Just like oil powers nearly all mechanization in the developed world, data powers nearly all marketing strategies and platforms. Without data, the digital economy would grind to a halt. For this reason, meeting the challenges of data and analytics is a necessity in today’s market. The brands that don’t meet these challenges fall behind or go out of business.
In preparation for an informative webinar on this subject, Loyalty360 spoke with Sarah Galloway, Director of Strategy at Aimia. During the webinar, responses collected from leading brands in the customer loyalty space will be shared. All attendees will receive a copy of the report following the webinar, as well as a recording of the webinar that will be available for a limited time.
What is the biggest trend or change you have seen regarding data and analytics over the last 18 months?
We’re seeing a significant investment in predictive models and tools that leverage machine learning and AI. As brands strive to demonstrate their customer-obsession through experiences that build emotional bonds, they’re turning to these tools to help them scale. Rather than building these tools from the ground up, which can be costly and take significant time, businesses are partnering with field experts that have tested and proven tools (e.g., offer engines, market basket analysis, predictive churn modeling, and look-alike modeling) to help execute campaigns efficiently.
What is important when developing your own set of new or refined data-centric KPIs?
The most important things to consider when developing your KPIs is aligning your team on what your data enables today, what you need your data to accomplish in the future, and why you need your data to accomplish this. This goes beyond simple loyalty program metrics. Loyalty data is key in identifying opportunities across all business units, whether it’s marketing, operations or buying. Where do you want your brand to be in a year or three years, and what is the measure of that success? With KPIs established, continually monitor your progress and refine your program from there.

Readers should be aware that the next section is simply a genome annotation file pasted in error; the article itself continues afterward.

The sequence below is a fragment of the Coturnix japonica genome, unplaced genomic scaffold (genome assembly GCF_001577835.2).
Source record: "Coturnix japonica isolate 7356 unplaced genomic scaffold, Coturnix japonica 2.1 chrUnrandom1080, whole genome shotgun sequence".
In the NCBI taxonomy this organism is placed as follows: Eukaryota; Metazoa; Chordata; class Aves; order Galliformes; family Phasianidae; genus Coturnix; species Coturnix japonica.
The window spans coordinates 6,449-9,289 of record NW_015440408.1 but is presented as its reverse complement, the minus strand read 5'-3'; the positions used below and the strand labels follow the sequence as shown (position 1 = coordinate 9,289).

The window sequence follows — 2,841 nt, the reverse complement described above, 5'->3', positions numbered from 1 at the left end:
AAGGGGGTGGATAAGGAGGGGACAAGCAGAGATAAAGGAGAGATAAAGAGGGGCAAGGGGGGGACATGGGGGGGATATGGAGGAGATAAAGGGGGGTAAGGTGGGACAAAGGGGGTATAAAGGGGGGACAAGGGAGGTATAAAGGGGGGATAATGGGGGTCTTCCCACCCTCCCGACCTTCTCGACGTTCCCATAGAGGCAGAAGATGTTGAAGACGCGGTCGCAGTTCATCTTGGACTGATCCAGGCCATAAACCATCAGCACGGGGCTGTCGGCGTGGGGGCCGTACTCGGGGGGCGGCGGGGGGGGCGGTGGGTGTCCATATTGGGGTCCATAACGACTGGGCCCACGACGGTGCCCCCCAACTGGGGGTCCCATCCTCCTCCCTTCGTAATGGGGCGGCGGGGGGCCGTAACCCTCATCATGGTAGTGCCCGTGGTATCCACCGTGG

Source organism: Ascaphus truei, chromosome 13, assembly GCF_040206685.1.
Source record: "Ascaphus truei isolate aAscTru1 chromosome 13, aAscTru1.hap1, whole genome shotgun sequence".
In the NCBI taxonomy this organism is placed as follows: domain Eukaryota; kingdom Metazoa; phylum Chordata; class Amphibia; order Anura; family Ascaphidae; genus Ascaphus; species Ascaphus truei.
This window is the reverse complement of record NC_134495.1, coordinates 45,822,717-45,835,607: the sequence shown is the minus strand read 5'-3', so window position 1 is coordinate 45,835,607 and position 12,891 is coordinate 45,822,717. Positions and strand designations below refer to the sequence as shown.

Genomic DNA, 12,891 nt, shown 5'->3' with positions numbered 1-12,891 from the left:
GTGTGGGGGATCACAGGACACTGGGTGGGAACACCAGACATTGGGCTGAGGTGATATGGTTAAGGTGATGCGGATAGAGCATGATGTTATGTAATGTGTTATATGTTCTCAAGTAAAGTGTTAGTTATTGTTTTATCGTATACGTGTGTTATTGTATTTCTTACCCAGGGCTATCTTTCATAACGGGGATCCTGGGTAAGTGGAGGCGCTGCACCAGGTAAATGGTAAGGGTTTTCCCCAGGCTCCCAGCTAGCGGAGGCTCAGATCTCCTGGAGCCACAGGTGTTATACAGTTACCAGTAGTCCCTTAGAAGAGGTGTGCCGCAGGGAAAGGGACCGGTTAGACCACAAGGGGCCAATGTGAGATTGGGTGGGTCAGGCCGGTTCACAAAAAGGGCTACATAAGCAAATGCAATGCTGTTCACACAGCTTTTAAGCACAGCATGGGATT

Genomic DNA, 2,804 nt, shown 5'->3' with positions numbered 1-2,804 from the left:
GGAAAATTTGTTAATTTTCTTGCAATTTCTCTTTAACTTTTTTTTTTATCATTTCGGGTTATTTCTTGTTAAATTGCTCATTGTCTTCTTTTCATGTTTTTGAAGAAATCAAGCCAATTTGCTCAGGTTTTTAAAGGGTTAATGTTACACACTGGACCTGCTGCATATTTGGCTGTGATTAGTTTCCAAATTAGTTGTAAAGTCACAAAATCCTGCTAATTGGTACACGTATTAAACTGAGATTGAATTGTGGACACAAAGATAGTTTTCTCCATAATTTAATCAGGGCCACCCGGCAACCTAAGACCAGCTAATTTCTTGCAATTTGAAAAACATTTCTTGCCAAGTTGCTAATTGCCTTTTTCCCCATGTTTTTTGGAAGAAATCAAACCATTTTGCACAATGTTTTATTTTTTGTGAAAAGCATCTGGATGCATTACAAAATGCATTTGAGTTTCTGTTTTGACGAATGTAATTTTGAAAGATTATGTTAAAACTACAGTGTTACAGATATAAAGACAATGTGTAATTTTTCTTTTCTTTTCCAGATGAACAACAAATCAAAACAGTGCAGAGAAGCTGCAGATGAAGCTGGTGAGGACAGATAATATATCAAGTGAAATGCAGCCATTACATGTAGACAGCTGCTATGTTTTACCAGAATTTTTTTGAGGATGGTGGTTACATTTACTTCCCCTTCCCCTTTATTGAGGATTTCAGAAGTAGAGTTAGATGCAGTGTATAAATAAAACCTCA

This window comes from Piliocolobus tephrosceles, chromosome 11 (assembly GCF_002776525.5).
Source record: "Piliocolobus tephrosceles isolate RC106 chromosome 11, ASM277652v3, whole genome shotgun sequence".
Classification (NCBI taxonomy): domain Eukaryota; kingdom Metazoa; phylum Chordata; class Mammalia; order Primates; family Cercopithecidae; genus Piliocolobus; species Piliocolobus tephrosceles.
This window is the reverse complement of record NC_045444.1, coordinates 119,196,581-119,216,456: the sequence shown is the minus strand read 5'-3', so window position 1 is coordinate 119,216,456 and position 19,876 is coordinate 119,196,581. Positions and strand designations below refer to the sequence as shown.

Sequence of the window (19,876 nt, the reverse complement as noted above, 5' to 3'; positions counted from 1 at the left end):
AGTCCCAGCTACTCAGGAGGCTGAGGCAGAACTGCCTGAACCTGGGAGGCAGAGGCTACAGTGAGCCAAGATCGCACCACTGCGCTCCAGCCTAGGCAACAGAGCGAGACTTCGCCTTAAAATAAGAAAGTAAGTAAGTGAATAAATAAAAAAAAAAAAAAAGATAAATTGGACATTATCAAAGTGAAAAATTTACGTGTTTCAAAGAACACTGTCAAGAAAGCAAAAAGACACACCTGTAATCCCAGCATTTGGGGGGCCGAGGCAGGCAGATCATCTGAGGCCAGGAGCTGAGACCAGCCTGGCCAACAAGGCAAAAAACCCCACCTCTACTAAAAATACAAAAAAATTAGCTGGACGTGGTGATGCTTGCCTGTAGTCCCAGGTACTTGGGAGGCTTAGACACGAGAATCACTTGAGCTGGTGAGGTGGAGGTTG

With so much available data, how do you focus on the right information that can have the biggest impact?
It’s true that some marketers may be feeling acute data overwhelm in this age of boundless data. As a starting place, always go back to your KPIs. From there focus on the short and long-term approach.  Review what you can work with at this point in time, whether that’s transactional data paired with profile preferences or engagement data from campaigns. Use the data that will be most impactful in achieving your KPIs. In the short-term, make sure you don’t disregard other data entirely; keep your long-term KPI goals in mind. Each piece of information that is captured helps to round out a holistic view of your customer, what Aimia calls the GoldenProfileTM. With this data collection you can focus on your long-term approach. Analytics and machine learning tools allow marketers to not only identify major behavior trends, but also provides insight into outliers within these segments and the offers likely to appeal to them. Marketers can work smarter without data fatigue. This approach should help round out a focused data approach for your short and long-term goals.
What lessons can be learned from the large data breaches of the past in terms of securing one’s data set and in helping to keep a brand’s commitment to consumers?
Transparency and proactive auditing are key, whether a brand is using internal tools or partnering with a vendor. Businesses should leverage their team or consultants—IT, legal, and operations—to make sure that they and their partners are proactively adhering to best practices in terms of storing, securing, and backing up data. In addition, customers should have a clear understanding of what a business is using their data for, and how it’s being handled.
Where are most brands in their understanding, acceptance, and utilization of machine learning for data management?
Most brands are just starting to scrape the surface of machine learning’s potential. There are certainly some leaders—the Amazons and Nikes of the world—that are making the maximum use of their data. But it seems many brands are just dipping their toes in the AI water and, with that, are determining what their team should look like to transform data into action. As budgets get cut and the talent pool for analysts remains highly competitive, brands are looking to use scalable tools that have been tested and proven to upsell, cross-sell, identify customer lifetime value, and predict churn. Loyalty becomes a data mechanism to deliver this value to both the business and the consumer.  

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